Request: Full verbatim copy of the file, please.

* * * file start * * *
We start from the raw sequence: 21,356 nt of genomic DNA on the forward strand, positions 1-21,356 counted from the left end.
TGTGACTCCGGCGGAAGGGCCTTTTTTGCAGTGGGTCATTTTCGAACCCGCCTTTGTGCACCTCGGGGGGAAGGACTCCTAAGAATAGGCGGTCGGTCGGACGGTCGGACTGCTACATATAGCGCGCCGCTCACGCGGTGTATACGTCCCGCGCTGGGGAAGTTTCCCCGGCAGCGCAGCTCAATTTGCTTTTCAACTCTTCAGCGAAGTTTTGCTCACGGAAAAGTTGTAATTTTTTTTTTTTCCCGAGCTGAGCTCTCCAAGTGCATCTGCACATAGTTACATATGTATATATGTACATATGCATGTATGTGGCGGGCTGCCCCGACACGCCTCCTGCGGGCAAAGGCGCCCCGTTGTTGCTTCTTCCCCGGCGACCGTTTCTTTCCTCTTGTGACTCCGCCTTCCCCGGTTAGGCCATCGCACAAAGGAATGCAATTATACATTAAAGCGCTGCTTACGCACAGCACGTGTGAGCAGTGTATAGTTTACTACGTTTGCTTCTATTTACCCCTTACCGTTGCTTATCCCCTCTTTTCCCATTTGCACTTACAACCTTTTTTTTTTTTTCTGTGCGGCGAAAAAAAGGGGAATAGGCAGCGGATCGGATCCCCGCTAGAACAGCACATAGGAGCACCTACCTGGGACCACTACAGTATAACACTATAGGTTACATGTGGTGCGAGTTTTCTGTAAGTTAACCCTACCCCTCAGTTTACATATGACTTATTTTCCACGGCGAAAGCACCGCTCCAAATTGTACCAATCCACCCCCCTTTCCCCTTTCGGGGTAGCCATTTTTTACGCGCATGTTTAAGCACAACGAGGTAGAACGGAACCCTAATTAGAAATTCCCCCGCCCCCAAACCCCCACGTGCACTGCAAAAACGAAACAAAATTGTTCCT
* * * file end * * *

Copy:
We start from the raw sequence: 21,356 nt of genomic DNA on the forward strand, positions 1-21,356 counted from the left end.
TGTGACTCCGGCGGAAGGGCCTTTTTTGCAGTGGGTCATTTTCGAACCCGCCTTTGTGCACCTCGGGGGGAAGGACTCCTAAGAATAGGCGGTCGGTCGGACGGTCGGACTGCTACATATAGCGCGCCGCTCACGCGGTGTATACGTCCCGCGCTGGGGAAGTTTCCCCGGCAGCGCAGCTCAATTTGCTTTTCAACTCTTCAGCGAAGTTTTGCTCACGGAAAAGTTGTAATTTTTTTTTTTTCCCGAGCTGAGCTCTCCAAGTGCATCTGCACATAGTTACATATGTATATATGTACATATGCATGTATGTGGCGGGCTGCCCCGACACGCCTCCTGCGGGCAAAGGCGCCCCGTTGTTGCTTCTTCCCCGGCGACCGTTTCTTTCCTCTTGTGACTCCGCCTTCCCCGGTTAGGCCATCGCACAAAGGAATGCAATTATACATTAAAGCGCTGCTTACGCACAGCACGTGTGAGCAGTGTATAGTTTACTACGTTTGCTTCTATTTACCCCTTACCGTTGCTTATCCCCTCTTTTCCCATTTGCACTTACAACCTTTTTTTTTTTTTCTGTGCGGCGAAAAAAAGGGGAATAGGCAGCGGATCGGATCCCCGCTAGAACAGCACATAGGAGCACCTACCTGGGACCACTACAGTATAACACTATAGGTTACATGTGGTGCGAGTTTTCTGTAAGTTAACCCTACCCCTCAGTTTACATATGACTTATTTTCCACGGCGAAAGCACCGCTCCAAATTGTACCAATCCACCCCCCTTTCCCCTTTCGGGGTAGCCATTTTTTACGCGCATGTTTAAGCACAACGAGGTAGAACGGAACCCTAATTAGAAATTCCCCCGCCCCCAAACCCCCACGTGCACTGCAAAAACGAAACAAAATTGTTCCT